Ok – I assume you get the point. Don’t build things that nobody wants. What about the truly valuable things that still don’t succeed? That’s the real entrepreneurial mistake. Perfectly good solutions need to be placed in front of the people who need them. Simply building the solution does not make it sell…and without sales you haven’t solved any of the world’s problems. You’ve just created a big one for yourself and your investors.
There is far too much information swirling around everyone these days. This makes it harder for good solutions to get noticed. One advantage of the massive information flow, however, is that it is easier than ever to discover connection points with your target market. Let’s give ourselves a product to work with here…how about a nice little iPhone app that plans all the drop-off and pick-up times for your daughter’s soccer games? This is certainly useful for those parents who need to make these schedules. Go ahead and build it, and then put it in the App Store. Watch it not sell.
Why didn’t it get 2,000 downloads in the first week (or month or year)? There are plenty of parents with iPhones with children who play after-school sports, right? Yes. There are plenty of people who would prefer to have an app keep track of the schedule instead of using Post-It notes on the family whiteboard, right? Yes again. What went wrong is customer awareness. All those parents were not – and are still not – aware that your wonderful solution exists. You were caught in a Field of Dreams mindset and you figured they would somehow stumble across it and buy it. That didn’t happen because they weren’t looking in the App Store to solve their problem. They won’t start doing that, either.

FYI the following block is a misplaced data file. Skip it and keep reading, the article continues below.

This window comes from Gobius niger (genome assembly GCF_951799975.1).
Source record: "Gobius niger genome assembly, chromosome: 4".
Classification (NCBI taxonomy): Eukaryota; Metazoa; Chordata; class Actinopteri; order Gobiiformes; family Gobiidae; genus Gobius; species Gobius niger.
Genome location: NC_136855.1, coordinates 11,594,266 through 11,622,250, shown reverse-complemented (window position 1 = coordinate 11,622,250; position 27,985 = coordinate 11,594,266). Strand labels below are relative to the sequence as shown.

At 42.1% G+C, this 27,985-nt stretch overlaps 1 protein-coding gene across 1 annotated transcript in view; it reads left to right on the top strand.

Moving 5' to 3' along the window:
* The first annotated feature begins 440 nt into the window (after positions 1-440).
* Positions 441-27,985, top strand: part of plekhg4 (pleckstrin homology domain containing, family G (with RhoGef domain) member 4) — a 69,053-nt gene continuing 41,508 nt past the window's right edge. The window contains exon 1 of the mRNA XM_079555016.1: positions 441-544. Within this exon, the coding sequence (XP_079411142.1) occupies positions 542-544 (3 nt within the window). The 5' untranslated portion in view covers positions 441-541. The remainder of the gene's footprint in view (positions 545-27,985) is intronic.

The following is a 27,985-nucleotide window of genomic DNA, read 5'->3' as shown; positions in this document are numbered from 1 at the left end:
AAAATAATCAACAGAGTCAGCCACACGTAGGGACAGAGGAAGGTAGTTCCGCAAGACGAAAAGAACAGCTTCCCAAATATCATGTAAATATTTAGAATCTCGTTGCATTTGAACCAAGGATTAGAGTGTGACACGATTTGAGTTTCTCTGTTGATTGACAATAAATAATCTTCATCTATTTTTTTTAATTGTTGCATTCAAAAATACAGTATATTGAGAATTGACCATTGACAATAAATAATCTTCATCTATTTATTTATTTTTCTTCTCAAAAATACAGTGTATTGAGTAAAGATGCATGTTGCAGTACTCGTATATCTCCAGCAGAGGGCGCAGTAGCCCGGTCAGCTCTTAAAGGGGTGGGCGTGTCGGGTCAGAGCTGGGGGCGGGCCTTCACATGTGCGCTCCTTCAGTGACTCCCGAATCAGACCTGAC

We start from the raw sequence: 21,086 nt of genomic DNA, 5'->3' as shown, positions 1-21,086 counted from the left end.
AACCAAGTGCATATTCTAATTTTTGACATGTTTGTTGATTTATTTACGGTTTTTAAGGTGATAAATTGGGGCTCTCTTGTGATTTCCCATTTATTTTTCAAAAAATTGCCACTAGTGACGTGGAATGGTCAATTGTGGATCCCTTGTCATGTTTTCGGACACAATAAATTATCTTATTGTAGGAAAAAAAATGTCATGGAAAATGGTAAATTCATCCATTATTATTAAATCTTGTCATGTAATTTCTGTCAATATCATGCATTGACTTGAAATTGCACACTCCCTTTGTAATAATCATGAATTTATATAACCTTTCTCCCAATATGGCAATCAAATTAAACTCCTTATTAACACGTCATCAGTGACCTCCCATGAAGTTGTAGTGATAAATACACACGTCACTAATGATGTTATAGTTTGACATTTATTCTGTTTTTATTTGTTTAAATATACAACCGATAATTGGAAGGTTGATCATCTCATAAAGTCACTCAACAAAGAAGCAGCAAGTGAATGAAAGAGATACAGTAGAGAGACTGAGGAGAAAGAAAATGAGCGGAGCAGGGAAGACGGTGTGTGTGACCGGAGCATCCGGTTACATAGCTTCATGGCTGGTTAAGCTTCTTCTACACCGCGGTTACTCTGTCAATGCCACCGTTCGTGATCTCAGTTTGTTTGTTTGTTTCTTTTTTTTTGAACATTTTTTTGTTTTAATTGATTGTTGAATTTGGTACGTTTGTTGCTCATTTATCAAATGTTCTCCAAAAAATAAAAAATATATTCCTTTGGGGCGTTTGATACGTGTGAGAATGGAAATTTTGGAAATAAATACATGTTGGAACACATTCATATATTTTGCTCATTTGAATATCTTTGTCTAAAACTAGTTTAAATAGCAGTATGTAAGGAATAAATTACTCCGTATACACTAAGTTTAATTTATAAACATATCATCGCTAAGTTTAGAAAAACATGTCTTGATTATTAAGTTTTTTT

The way to gather sales for your app is the same way you would gather sales for any other product. You will need to reach your target market actively instead of passively. Try reaching out to the administrators of the soccer clubs or the team coaches. They have direct access to the parents who will care about your app, and they might even help you spread the word because they would prefer to have more players arriving and leaving on time. Now you’re reaching your market!
The growing mobile apps industry made me want to write this article. I’ve seen too many appreneurs1 losing money recently because they forgot that an app is just a tiny software business. It still needs the business part of the formula. You must market your apps the way Proctor & Gamble markets its consumer goods. By reaching the people who will want to buy them.
The lesson here is to remember that an engineering mindset can get your innovation built, but that alone will not lead to success. If you build it, they still won’t come…unless they want it and they know about it. Think about how you are going to reach your target market before you spend a significant part of your life running with a turd toward the finish line. The planning you do will pay great dividends later on, and it may even help you overcome some other entrepreneurial mistakes (such as #1 where you don’t share your equity because you think you can do everything alone).
1 The term “appreneurs” is what Jeb Ory uses to describe entrepreneurs making mobile apps. Ask him – he loves talking about it.